The lockup has allowed me to understand – yet again, as this seems to be a lesson that I find difficult to learn – that the kind of competitive productivity pressures about research and writing that I intellectually reject have sneakily inserted themselves into my life. I’ve let myself become prey to an evaluative emotional regime that determines what I feel good about accomplishing, and what I don’t see as real work. I’m stuck in emotional labour relations that aren’t good for my lockdown psyche.

But maybe I can get out of this space. Despite the conflict between the rational and the emotional, perhaps I can get a grip. Perhaps now is the time to follow some other lockdown lessons.

Do less? Well I could do less, but I actually enjoy writing and researching so I’m not sure why I would want to do less. What I actually want is to keep doing the writing and research and not feel guilty when I can’t get as much done as I’d like.  Do more? Well no, I don’t want to do more of anything in particular as I think in general I do most of the things that need doing. So perhaps it’s do the same but differently? So still write and research whenever possible but don’t feel bad when not doing so. Well yes, that would be ideal. But how to get there?

I suspect doing the same but differently is easier said than done. But maybe the first step towards changing the academic guilt regime is to be aware of it. And making a kind of very late new year public resolution to try to get over myself and it.

FONDA is a crock. FONDA begone.

 

Photo by Carl Heyerdahl on Unsplash

About pat thomson

Pat Thomson is Professor of Education in the School of Education, The University of Nottingham, UK
This entry was posted in academic writing, emotional labour, lockdown, pandemic, productivity and tagged , , , , , . Bookmark the permalink.

5 Responses to lockdown diary

  1. Dear Pat, I just wanted to say ‘thank you’ for your posts, particularly at the moment. As a PhD candidate furiously writing up and a full time researcher it is hugely reassuring to read your thoughtful words. They help tremendously in normal times, but even more so at the moment while I am removed from colleagues and friends.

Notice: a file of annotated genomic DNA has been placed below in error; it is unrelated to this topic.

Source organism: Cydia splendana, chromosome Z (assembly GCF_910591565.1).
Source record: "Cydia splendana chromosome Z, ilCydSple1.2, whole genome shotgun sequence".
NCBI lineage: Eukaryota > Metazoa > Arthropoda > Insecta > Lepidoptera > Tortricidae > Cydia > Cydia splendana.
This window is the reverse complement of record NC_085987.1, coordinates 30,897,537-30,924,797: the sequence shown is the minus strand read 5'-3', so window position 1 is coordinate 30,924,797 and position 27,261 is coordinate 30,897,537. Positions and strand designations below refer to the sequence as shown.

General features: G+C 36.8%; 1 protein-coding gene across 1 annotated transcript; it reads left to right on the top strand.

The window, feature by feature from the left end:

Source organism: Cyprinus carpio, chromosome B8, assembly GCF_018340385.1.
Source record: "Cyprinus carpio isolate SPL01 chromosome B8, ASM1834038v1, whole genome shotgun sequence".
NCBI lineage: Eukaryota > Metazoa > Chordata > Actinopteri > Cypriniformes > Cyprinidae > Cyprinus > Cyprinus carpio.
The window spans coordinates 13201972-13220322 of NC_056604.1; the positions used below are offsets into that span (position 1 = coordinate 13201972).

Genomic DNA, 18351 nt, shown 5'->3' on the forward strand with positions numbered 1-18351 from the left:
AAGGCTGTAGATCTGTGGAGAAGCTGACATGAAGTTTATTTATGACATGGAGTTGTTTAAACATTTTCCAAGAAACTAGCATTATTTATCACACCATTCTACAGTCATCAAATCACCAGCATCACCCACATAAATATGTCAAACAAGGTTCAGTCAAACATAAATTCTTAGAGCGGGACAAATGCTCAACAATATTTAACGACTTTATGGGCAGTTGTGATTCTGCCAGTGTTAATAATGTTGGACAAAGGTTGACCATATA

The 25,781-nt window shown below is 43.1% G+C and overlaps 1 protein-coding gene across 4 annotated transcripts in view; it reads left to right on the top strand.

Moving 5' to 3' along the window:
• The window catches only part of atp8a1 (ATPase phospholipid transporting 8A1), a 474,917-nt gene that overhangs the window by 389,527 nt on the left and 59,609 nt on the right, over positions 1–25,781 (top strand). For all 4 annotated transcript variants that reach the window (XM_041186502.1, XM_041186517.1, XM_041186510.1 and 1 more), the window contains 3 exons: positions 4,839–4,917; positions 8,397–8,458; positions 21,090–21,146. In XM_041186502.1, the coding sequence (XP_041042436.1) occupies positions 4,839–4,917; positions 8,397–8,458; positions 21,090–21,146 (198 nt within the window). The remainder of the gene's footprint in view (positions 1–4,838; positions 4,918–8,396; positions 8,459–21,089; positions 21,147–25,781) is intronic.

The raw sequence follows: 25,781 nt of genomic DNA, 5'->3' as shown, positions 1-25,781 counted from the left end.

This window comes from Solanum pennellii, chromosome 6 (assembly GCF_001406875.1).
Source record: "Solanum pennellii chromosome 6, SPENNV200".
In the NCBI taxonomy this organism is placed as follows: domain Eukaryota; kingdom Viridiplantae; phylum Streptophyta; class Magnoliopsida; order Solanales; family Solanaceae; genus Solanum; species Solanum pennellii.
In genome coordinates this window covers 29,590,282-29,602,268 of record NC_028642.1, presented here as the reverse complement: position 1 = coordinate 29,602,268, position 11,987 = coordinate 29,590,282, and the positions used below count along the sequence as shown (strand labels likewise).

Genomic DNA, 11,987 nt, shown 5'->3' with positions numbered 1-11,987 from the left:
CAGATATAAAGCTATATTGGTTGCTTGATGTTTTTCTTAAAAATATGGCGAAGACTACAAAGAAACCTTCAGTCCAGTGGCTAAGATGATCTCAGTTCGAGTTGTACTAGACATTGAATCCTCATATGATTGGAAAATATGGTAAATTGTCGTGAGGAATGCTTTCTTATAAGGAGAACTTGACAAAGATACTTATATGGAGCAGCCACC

Best wishes
    Louise

    Liked by 1 person

  2. Emma Dyer says:

    This is a lovely post, so thoughtful and timely.

    Something that has helped me over recent weeks is to consider more who I am writing to/for, whether it’s an email or a paper and to think about how that piece of writing could be useful in some way to somebody. That can help with FONDA by countering that sense that something … anything achieved is useful. Moving those egg cartons so they find the best light is such a lovely metaphor (as well as an actual benefit to the little seedings) for our ‘ being’ useful in the tiny, attentive things that we can do during this period.

    Liked by 1 person

  3. Brian Maregedze says:

    I really enjoyed reading this post as it has related experiences. Being conscious of small things, webs and eating habits-diet. For me, I resolved to start writing journal articles seriously and also made my PhD application. All along l doubted pursuing PhD studies, and thanks to the lockdown.

    Like

  4. Pauline McGonagle says:

    Everything here is so spot on. I would say I am working harder than ever and the good days are really good but the ‘not so good days’ feel worse than usual. ‘Attending’ to what is around us is certainly an aspect of life which is helping me stay focused and sane and having a partner and a garden now feel like gifts from Heaven. I am now also focused on avoiding what you once called ‘flipping’ (what I once conned myself into believing was ‘multi-tasking’ in my pre-Covid lockdown life) and completing every every small task from hanging a wash, reading an academic paper, responding to a client’s enquiry to writing a few paragraphs for a Methodology section as distinct units of tasks done. Continuing this approach is how I will say tackle FONDA. Thank you again.

    Like

  5. Victoria Churchill says:

    I have literally just finished a meeting with my supervisor where I expressed frustration at how ‘slow’ I’ve been…and today I have a whole lot of stuff to do, but can’t face trying to squeeze in some writing (the thought brings me to tears, I’m just so tired today). Reading your post, I have a serious case of FONDA.

    Like